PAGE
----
4. slang sexual intercourse
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Word Origin

C14: from Low German and Middle Dutch poken to thrust, prod, strike

poke2

noun
  1. dialect a pocket or bag
  2. a pig in a poke See pig (def. 9)
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Word Origin

C13: from Old Northern French poque, of Germanic origin; related to Old English pocca bag, Old Norse poki pouch, Middle Dutch poke bag; compare poach ²

poke3

noun
  1. Also called: poke bonnet a woman's bonnet with a brim that projects at the front, popular in the 18th and 19th centuries
  2. the brim itself
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Word Origin

C18: from poke 1 (in the sense: to thrust out, project)

poke4

noun
  1. short for pokeweed
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Collins English Dictionary - Complete & Unabridged 2012 Digital Edition © William Collins Sons & Co. Ltd. 1979, 1986 © HarperCollins Publishers 1998, 2000, 2003, 2005, 2006, 2007, 2009, 2012

Word Origin and History for poking

poke

v.

"to push, prod, thrust," especially with something pointed, c.1300, puken "to poke, nudge," of uncertain origin, perhaps from or related to Middle Dutch poken "to poke" (Dutch beuken), or Middle Low German poken "to stick with a knife" (cf. German pochen "to knock, rap"), both from Proto-Germanic root *puk-, perhaps imitative. Related: Poked; poking. To poke fun "tease" first attested 1840; to poke around "search" is from 1809. To poke along "advance lazily; walk at a leisurely pace" is from 1833.

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poke

n.1

"small sack," early 13c., probably from Old North French poque (12c., Old French poche) "purse, poke, purse-net," probably from a Germanic source, from Proto-Germanic *puk- (cf. Old English pohha, pocca "bag, pocket," Middle Dutch poke, Old Norse poki "bag, pouch, pocket," dialectal German Pfoch), from PIE root *beu-, an imitative root associated with words for "to swell" (see bull (n.2)).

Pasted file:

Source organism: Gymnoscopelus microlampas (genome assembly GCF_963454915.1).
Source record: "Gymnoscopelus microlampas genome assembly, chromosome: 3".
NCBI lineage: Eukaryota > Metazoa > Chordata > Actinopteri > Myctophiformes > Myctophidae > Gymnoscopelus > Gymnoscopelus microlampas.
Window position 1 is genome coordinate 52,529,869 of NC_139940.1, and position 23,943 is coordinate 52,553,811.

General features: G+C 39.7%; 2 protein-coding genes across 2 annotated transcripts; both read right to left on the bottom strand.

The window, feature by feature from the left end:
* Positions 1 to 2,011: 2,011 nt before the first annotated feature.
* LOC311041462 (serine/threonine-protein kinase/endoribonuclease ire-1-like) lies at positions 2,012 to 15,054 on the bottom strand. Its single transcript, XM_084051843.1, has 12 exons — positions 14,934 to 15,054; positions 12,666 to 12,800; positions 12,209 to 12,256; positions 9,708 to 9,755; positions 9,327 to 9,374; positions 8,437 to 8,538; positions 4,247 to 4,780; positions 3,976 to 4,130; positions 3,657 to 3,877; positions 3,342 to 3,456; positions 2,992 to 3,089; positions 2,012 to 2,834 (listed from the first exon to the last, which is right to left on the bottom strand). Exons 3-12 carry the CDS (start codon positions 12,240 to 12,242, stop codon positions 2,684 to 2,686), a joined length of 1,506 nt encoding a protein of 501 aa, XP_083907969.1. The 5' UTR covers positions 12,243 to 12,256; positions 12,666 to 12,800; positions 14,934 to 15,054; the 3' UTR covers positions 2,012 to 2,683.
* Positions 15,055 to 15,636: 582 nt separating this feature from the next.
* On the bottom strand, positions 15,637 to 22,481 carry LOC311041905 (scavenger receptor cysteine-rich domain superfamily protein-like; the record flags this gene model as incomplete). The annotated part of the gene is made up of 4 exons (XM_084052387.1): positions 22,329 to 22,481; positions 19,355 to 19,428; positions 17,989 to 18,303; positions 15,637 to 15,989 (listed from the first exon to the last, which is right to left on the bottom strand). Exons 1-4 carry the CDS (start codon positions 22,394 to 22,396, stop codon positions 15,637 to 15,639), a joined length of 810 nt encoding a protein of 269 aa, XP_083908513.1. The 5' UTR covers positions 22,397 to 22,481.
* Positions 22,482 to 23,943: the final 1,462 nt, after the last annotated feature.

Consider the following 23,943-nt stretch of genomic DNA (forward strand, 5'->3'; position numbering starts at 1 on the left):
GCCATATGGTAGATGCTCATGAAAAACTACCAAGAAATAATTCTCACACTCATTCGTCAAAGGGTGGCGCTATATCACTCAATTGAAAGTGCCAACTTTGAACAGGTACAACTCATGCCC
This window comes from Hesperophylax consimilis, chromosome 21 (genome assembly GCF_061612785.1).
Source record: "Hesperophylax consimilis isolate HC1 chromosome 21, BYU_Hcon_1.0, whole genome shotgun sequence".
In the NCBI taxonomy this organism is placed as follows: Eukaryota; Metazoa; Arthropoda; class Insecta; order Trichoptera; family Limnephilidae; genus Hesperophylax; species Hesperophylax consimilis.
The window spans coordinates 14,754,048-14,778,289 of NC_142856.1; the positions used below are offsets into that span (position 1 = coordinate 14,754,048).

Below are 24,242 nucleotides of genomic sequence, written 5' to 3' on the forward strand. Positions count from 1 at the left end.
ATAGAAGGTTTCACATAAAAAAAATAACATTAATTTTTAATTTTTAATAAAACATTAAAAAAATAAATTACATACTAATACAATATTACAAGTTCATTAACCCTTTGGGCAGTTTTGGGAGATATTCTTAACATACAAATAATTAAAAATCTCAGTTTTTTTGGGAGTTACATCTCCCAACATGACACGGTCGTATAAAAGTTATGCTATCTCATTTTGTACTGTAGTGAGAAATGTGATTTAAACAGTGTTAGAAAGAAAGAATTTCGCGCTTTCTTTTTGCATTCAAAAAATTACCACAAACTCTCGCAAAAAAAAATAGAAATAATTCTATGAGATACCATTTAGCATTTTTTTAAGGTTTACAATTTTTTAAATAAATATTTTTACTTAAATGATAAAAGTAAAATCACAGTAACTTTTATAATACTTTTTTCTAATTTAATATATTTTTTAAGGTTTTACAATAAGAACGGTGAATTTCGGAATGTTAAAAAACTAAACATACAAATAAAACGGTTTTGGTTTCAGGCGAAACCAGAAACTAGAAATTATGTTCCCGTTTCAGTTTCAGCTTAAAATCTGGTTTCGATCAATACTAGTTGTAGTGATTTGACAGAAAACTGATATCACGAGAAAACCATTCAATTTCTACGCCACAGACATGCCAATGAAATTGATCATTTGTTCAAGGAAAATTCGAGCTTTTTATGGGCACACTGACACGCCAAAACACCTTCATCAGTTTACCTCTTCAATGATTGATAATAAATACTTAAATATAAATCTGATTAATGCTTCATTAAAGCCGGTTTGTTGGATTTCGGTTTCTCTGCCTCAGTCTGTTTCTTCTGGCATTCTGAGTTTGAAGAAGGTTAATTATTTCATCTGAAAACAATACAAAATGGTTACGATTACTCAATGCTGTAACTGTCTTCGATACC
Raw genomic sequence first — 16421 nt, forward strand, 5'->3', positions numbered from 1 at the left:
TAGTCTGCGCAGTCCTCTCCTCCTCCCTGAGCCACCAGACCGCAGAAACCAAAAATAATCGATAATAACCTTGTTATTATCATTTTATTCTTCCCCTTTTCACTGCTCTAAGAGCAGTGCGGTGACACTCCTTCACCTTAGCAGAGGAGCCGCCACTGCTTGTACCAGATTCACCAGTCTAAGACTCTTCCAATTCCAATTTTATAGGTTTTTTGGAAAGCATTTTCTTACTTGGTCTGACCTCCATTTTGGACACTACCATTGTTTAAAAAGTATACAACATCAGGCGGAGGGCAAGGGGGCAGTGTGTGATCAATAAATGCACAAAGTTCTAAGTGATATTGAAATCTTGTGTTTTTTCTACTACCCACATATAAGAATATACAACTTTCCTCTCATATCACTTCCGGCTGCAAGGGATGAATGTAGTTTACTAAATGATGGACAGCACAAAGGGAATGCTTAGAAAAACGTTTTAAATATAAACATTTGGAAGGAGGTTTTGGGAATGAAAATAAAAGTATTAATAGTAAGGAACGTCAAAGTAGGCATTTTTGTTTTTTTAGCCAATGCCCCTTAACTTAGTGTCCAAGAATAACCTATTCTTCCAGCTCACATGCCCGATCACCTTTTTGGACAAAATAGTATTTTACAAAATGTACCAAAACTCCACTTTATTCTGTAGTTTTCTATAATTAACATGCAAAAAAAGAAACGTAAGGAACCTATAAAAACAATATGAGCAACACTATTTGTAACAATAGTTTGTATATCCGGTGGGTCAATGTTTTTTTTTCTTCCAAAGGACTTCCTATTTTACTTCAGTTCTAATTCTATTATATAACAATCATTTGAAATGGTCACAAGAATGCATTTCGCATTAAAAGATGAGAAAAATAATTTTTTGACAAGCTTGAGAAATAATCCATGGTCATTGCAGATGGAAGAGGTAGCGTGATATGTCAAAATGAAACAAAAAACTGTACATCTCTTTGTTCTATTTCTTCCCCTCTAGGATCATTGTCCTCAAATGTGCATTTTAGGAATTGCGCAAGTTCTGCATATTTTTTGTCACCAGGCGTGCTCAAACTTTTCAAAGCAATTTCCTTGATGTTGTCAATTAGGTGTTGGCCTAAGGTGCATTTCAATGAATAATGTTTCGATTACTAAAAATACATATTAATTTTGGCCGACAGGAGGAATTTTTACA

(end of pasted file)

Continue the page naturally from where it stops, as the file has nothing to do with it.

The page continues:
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poke

n.2

"pokeweed; a weed used in medicine and dyeing," colonial American, from native words, possibly a confusion of similar-sounding Native American plant names; from 1630s in English as "tobacco plant," short for uppowoc (1580s), from Algonquian (Virginia) *uppowoc. Later (1708) the word is used in the sense "pokeweed," as a shortened form of puccoon, from Algonquian (Virginia) *puccoon, name of a plant used for dyeing." Native roots for "smoke" and "stain" have been proposed as the origin or origins.

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poke

n.3

"an act of poking," 1796, originally pugilistic slang, from poke (v.). Also (1809) the name of a device, like a yoke with a pole, attached to domestic animals such as pigs and sheep to keep them from escaping enclosures. Hence slowpoke, and cf. pokey. Slang sense "act of sexual intercourse" is attested from 1902.

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Online Etymology Dictionary, © 2010 Douglas Harper

Idioms and Phrases with poking

poke

In addition to the idioms beginning with poke

  • poke around
  • poke fun at
  • poke one's nose into

also see:

  • make fun of (poke fun at)
  • pig in a poke
  • take a poke at
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The American Heritage® Idioms Dictionary Copyright © 2002, 2001, 1995 by Houghton Mifflin Harcourt Publishing Company. Published by Houghton Mifflin Harcourt Publishing Company.